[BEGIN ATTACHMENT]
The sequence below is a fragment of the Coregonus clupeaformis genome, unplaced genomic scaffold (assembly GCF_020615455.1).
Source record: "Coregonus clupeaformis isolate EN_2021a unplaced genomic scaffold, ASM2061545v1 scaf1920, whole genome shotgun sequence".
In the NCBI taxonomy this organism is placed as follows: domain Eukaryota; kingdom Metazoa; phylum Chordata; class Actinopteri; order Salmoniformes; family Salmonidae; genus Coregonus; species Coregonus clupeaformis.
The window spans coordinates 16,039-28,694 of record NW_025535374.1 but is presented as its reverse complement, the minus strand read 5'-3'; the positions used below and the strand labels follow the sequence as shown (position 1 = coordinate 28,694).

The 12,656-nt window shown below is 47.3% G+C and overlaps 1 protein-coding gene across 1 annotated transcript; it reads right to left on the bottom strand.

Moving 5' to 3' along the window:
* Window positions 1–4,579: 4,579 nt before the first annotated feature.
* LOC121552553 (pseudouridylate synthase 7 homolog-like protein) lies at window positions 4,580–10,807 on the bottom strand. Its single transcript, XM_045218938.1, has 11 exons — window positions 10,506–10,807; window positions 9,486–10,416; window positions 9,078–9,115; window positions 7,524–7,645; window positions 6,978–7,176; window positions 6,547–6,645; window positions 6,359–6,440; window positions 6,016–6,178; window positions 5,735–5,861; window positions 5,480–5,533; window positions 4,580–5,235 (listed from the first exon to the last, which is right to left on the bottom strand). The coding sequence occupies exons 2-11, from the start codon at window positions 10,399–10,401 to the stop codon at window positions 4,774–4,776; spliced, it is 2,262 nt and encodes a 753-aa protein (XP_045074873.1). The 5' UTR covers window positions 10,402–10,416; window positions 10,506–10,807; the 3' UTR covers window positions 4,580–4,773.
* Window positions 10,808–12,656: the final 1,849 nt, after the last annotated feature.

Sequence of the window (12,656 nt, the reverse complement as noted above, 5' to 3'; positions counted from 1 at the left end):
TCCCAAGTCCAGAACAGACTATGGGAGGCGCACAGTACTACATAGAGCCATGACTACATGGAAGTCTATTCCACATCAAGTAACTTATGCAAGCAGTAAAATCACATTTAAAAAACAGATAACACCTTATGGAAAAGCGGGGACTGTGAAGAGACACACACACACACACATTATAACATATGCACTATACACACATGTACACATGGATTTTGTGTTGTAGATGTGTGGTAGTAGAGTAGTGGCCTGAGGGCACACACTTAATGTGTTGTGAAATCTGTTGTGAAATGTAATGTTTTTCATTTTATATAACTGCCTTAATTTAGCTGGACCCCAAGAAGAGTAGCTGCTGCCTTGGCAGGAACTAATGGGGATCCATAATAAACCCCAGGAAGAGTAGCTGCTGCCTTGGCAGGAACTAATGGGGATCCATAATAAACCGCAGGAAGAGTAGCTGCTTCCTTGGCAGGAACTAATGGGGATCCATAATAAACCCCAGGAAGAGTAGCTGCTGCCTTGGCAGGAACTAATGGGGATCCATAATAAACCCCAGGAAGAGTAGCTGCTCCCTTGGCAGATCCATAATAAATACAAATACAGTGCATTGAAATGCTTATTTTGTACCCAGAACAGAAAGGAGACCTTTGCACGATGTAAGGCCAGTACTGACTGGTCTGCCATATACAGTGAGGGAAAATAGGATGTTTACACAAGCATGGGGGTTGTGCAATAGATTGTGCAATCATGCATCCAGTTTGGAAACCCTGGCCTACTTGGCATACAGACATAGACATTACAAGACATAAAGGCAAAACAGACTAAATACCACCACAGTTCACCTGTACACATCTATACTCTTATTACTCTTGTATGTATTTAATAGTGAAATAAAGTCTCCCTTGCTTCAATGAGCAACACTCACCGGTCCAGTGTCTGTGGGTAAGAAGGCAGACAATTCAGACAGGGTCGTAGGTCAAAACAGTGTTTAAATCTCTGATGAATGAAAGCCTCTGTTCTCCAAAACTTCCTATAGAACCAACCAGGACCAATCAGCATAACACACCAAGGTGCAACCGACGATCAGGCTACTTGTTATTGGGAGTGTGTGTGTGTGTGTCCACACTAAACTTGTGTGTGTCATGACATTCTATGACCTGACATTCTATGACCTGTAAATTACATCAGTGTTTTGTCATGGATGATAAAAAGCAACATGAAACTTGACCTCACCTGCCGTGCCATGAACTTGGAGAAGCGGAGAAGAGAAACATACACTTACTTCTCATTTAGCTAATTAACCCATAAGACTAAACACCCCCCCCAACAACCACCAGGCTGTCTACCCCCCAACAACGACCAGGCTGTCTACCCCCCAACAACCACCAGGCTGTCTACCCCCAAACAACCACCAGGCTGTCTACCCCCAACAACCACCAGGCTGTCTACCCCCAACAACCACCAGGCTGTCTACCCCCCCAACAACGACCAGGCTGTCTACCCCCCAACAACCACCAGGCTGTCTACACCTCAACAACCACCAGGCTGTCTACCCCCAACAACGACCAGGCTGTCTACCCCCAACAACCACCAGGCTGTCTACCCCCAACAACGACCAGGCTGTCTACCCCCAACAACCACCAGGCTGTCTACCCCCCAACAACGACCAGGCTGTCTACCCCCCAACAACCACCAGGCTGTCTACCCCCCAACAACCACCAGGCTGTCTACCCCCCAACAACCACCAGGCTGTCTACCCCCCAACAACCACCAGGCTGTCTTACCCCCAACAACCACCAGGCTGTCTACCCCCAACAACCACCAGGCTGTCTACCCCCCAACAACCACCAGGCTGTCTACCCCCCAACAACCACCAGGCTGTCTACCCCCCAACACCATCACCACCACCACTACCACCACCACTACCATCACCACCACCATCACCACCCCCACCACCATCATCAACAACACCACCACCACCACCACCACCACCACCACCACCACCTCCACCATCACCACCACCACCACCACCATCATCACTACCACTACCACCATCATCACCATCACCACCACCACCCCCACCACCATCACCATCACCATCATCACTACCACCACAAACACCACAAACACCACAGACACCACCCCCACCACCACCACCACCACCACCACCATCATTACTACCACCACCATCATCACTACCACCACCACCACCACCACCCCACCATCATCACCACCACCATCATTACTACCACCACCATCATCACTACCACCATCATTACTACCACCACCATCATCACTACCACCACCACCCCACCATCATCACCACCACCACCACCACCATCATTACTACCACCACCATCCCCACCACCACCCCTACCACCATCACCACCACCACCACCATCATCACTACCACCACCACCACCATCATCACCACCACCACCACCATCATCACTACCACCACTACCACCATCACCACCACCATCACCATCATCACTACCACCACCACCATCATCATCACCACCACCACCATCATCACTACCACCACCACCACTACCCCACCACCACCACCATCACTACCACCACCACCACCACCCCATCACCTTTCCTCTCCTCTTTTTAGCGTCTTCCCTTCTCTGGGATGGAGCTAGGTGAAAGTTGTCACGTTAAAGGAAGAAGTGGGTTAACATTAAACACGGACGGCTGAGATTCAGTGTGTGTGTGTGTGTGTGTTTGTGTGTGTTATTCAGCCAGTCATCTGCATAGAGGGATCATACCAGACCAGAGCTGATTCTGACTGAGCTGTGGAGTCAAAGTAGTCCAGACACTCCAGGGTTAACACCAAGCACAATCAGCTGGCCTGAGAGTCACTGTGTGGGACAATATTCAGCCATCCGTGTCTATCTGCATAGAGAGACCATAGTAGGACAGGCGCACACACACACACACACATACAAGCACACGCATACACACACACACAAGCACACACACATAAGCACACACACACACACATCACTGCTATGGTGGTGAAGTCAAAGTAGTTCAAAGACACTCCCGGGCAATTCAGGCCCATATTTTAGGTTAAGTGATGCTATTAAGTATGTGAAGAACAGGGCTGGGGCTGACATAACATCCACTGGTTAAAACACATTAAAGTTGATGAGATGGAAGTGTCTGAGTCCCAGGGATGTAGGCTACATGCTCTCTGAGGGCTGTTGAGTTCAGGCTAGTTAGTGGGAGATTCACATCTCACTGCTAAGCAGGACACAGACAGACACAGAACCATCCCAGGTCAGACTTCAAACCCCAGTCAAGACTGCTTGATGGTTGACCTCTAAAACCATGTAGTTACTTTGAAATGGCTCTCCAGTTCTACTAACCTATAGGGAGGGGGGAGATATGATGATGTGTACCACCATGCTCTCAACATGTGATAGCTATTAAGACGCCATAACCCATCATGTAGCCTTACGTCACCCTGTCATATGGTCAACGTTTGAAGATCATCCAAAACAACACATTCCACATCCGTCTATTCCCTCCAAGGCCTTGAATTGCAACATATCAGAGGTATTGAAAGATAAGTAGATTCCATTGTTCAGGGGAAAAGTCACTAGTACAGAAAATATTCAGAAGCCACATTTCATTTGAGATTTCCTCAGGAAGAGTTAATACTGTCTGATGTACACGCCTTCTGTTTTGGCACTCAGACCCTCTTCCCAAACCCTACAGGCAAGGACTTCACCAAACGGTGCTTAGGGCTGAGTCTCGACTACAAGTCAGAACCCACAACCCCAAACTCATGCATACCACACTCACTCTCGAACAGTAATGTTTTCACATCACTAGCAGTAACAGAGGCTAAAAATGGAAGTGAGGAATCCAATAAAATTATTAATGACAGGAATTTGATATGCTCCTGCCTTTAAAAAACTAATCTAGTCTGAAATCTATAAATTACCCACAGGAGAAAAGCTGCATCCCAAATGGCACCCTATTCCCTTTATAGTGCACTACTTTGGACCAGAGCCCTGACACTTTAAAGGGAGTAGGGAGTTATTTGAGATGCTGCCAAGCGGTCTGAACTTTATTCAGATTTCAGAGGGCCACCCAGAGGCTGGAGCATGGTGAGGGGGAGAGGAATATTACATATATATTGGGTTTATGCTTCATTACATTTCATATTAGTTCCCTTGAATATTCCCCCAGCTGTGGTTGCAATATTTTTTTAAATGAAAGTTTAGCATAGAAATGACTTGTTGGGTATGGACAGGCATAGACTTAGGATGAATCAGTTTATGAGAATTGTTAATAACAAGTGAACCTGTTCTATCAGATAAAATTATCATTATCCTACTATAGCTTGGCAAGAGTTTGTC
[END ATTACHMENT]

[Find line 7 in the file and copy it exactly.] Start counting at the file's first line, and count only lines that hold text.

* Window positions 1–4,579: 4,579 nt before the first annotated feature.